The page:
'Monsters' review: Claire Dederer on loving art by artists who've acted horribly Do geniuses get a "hall pass" for their behavior? Or, do we "cancel" the art of artists who've done "monstrous" things? That's the question Claire Dederer tackles in her new book.


Book Reviews

When art you love was made by 'Monsters': A critic lays out the 'Fan's Dilemma'

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This is FRESH AIR. Should we continue to celebrate works of art - books, paintings, films - made by human beings who've done terrible things? If you don't have a readymade answer to that question, our book critic Maureen Corrigan has a book to recommend. It's called "Monsters." Here's her review.

MAUREEN CORRIGAN, BYLINE: Last month I gave a talk at a conference in honor of the late writer Norman Mailer. When I mentioned this conference in class to my Georgetown students, a couple of them blurted out, but he stabbed his wife. I could feel the mood in that classroom shifting. The students seem puzzled, disappointed even. What was I doing speaking at a conference in honor of a man capable of such an act? The situation was reversed at the conference itself when I confessed in my talk that, much as I revere Mailer's nonfiction writing, I was just as glad never to have met him. Some audience members were taken aback, offended on Mailer's behalf.

If Mailer's writing had always been as bad as his sporadic behavior, there would be no problem. But as Claire Dederer points out in her superb new book "Monsters," the problem arises when great art is made by men who've done bad things - men like Picasso, Hemingway, Roman Polanski, Miles Davis, Woody Allen, and, yes, Mailer. Do we put blinders on and just focus on the work? Do geniuses, as Dederer asks, get a hall pass for their behavior? Or do we cancel the art of men and some women who've done monstrous things?

I hope that Dederer herself doesn't turn out to be a monster because I flat-out admire her book and want to share it with my students. As a thinker, Dederer is smart, informed, nuanced and very funny. She started out as a film critic and credits Pauline Kael as a model for grounding her judgments in her own subjectivity, her own emotions. The subtitle of "Monsters" is "A Fan's Dilemma," the dilemma being still loving, say, the music of Wagner or Michael Jackson, still being caught up in movies like "Chinatown" or maybe even "Manhattan." In short, Dederer wants to dive deep into the murk of being unwilling to give up the work of art you love, and yet also being unwilling to look away from the stain of the monster who created it.

The #MeToo movement propels this exploration, but so too does our own social media, biography-saturated moment. When I was young, Dederer says, it was hard to find information about artists whose work I loved. Record albums and books appeared before us as if they had arrived after hurtling through space's black reaches, unmoored from all context. These days, however, we turn on "Seinfeld," and whether we want to or not, we think of Michael Richard's racist rant. Biography used to be something you sought out. Now it falls on your head all day long. Maybe you can hear in those quotes how alive Dederer's own critical language is. She also frequently flings open the door of the stuffy seminar room, so to speak, to take her readers along on field trips.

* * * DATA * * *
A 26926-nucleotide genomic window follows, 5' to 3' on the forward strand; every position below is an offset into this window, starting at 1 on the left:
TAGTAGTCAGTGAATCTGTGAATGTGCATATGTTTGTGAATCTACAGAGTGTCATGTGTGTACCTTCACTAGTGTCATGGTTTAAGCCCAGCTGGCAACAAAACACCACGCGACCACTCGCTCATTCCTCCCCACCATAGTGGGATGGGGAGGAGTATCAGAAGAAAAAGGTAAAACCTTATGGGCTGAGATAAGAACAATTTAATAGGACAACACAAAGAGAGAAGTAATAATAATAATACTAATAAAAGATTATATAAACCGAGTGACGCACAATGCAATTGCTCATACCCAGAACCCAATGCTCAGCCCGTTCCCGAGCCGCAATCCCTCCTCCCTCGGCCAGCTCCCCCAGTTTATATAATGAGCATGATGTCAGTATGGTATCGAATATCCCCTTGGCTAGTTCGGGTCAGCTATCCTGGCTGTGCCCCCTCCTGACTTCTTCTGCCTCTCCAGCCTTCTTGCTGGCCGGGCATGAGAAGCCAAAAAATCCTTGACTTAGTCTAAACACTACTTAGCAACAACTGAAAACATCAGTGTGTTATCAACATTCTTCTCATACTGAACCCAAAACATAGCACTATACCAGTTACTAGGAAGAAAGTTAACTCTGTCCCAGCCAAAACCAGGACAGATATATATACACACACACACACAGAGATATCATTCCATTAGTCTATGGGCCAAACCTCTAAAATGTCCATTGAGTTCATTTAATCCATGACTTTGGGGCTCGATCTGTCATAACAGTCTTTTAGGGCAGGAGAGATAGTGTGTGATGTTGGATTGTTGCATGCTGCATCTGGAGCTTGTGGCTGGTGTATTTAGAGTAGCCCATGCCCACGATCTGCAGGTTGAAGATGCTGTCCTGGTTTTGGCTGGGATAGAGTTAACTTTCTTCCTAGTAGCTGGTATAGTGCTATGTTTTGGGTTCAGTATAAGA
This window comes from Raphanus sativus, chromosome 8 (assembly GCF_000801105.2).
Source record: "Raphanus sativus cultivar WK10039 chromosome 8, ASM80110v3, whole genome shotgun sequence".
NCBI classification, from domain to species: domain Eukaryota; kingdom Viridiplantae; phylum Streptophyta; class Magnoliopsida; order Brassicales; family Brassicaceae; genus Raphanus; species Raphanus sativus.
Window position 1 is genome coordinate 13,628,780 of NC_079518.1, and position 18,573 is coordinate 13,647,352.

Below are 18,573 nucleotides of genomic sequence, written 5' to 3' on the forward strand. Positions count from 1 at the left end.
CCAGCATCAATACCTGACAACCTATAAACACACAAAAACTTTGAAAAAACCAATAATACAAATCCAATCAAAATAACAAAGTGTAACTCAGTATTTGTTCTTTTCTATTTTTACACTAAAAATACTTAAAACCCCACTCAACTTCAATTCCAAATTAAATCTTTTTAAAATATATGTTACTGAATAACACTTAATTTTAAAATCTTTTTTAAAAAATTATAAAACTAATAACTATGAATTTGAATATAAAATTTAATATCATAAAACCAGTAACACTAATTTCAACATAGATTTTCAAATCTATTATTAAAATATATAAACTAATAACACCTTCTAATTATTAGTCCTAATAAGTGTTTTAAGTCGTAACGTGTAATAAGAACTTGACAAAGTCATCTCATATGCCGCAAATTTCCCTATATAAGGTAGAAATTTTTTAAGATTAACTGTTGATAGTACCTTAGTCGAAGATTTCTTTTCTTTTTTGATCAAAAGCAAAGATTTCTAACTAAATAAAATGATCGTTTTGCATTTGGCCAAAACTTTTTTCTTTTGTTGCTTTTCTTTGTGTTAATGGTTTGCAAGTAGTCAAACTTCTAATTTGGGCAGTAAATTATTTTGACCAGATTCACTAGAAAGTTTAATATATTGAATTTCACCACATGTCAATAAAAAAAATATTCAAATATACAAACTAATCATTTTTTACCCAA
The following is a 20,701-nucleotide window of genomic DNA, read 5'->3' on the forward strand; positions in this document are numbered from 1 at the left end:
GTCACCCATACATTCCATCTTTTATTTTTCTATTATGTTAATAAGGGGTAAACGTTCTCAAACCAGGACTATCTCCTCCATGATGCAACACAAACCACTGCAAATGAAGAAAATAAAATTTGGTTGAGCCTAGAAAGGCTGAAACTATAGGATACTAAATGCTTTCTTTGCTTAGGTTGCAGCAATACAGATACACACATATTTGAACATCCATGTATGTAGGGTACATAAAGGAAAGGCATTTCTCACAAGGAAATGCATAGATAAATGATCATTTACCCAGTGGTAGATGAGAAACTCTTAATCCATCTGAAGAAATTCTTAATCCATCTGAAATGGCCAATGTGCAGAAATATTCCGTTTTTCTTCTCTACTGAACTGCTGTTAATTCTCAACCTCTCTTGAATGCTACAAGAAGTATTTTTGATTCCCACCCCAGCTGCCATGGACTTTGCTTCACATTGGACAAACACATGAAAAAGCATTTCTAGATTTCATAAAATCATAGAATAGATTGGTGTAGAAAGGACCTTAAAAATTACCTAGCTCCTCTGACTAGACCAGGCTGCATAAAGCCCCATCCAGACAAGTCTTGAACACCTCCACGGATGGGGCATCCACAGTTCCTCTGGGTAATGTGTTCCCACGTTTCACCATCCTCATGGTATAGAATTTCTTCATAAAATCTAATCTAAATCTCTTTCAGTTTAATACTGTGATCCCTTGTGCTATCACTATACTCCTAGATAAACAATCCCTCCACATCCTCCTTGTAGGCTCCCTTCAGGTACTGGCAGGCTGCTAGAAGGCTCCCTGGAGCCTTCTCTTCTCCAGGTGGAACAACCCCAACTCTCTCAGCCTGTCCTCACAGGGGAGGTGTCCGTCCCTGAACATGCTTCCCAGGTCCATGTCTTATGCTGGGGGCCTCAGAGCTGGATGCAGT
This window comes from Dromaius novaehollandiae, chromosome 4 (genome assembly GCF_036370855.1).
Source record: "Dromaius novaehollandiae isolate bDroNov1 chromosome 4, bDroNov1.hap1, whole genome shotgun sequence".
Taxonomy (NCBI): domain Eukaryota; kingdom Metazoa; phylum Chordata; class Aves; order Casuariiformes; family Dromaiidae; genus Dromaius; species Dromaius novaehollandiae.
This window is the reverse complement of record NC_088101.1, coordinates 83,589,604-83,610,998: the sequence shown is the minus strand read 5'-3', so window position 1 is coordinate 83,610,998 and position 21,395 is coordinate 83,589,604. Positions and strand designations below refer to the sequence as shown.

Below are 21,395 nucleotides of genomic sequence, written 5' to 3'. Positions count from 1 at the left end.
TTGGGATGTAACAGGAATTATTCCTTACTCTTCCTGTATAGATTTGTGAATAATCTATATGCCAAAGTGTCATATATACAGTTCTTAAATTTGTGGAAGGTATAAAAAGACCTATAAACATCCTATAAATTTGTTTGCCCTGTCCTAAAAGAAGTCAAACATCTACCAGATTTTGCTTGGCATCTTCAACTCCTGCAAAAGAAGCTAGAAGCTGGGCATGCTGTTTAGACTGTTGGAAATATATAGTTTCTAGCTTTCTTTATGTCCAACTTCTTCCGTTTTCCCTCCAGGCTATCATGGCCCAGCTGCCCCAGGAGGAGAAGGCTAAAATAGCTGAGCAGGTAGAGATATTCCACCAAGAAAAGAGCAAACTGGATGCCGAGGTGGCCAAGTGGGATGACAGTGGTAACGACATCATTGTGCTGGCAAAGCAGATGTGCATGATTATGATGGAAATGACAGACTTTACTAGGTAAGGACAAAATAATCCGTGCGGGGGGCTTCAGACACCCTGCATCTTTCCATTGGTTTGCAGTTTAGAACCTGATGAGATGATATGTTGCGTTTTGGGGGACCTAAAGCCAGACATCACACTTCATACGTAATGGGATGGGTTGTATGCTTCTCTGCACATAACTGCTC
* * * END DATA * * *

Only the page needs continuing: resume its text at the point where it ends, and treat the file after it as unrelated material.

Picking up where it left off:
There's a swank dinner in New York with an intimidating man of letters who, she says, likes to play the part, ironically but not - low-key misogyny and brown alcohol in a tumbler. When she expresses distaste for Woody Allen's "Manhattan" normalizing a middle-aged man in a relationship with a 17-year-old, he tells her to get over it. You really need to judge it on aesthetics. Dederer confesses to finding herself put off-balance in that conversation, doubting herself. We also march through a Picasso show in the company of Dederer and her children. At the time, she says, they possessed the fierce moral sense to be found in teenagers and maniacs, and were starting to look a bit nettled at the exhibit's disclosures of Picasso's abusive treatment of the women in his life.

So where does all this walking and talking and thinking and reacting get us on the issues of monsters and their art? Still in the murk, perhaps, but maybe buoyed up a bit by a sharp question Dederer tosses out in the middle of her book. What if, Dederer asks, criticism involves trusting our feelings not just about the crime, which we deplore, but about the work we love? To do that, we'll have to think and feel with much greater urgency and, yet, more care than we're currently doing. As Dederer suggests and Pauline Kael famously did, we should go ahead and lose it at the movies, and then think hard about what we've lost.

DAVIES: Maureen Corrigan is a professor of English at Georgetown University. She reviewed "Monsters: A Fan's Dilemma" by Claire Dederer. On tomorrow's show, we'll talk with The New York Times' Alan Feuer about the conviction of leaders of the Proud Boys and the Oath Keepers on charges of seditious conspiracy and what that means for ongoing January 6-related inquiries, including investigations into Donald Trump. I hope you can join us. Meanwhile, to keep up with what's on the show and get highlights of our interviews, follow us on Instagram at @nprfreshair.


DAVIES: FRESH AIR'S executive producer is Danny Miller. Our technical director and engineer is Audrey Bentham. Our interviews and reviews are produced and edited by Amy Salit, Phyllis Myers, Sam Briger, Lauren Krenzel, Heidi Saman, Therese Madden, Ann Marie Baldonado, Thea Chaloner, Seth Kelley and Susan Nyakundi. Our digital media producer is Molly Seavy-Nesper. Roberta Shorrock directs the show. For Terry Gross, I'm Dave Davies.


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